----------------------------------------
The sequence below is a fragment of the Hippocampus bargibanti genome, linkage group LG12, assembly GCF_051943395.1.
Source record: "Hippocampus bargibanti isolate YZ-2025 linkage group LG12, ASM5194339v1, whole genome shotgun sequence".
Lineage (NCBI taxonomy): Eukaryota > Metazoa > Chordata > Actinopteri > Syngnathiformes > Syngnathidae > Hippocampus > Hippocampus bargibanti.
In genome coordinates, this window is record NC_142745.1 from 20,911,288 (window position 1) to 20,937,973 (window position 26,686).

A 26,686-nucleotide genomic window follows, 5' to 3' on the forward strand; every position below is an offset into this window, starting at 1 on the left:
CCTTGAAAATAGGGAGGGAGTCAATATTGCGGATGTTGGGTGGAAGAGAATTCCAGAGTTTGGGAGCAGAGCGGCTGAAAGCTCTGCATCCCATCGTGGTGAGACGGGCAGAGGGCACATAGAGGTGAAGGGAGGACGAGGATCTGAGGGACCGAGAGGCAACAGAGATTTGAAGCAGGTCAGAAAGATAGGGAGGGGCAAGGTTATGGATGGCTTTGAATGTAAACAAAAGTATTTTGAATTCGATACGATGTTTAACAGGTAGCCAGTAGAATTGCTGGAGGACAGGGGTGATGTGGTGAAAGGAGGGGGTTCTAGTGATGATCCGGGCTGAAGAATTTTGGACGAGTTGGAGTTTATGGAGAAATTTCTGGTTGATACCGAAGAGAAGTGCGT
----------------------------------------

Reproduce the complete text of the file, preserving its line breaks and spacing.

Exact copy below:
The sequence below is a fragment of the Hippocampus bargibanti genome, linkage group LG12, assembly GCF_051943395.1.
Source record: "Hippocampus bargibanti isolate YZ-2025 linkage group LG12, ASM5194339v1, whole genome shotgun sequence".
Lineage (NCBI taxonomy): Eukaryota > Metazoa > Chordata > Actinopteri > Syngnathiformes > Syngnathidae > Hippocampus > Hippocampus bargibanti.
In genome coordinates, this window is record NC_142745.1 from 20,911,288 (window position 1) to 20,937,973 (window position 26,686).

A 26,686-nucleotide genomic window follows, 5' to 3' on the forward strand; every position below is an offset into this window, starting at 1 on the left:
CCTTGAAAATAGGGAGGGAGTCAATATTGCGGATGTTGGGTGGAAGAGAATTCCAGAGTTTGGGAGCAGAGCGGCTGAAAGCTCTGCATCCCATCGTGGTGAGACGGGCAGAGGGCACATAGAGGTGAAGGGAGGACGAGGATCTGAGGGACCGAGAGGCAACAGAGATTTGAAGCAGGTCAGAAAGATAGGGAGGGGCAAGGTTATGGATGGCTTTGAATGTAAACAAAAGTATTTTGAATTCGATACGATGTTTAACAGGTAGCCAGTAGAATTGCTGGAGGACAGGGGTGATGTGGTGAAAGGAGGGGGTTCTAGTGATGATCCGGGCTGAAGAATTTTGGACGAGTTGGAGTTTATGGAGAAATTTCTGGTTGATACCGAAGAGAAGTGCGT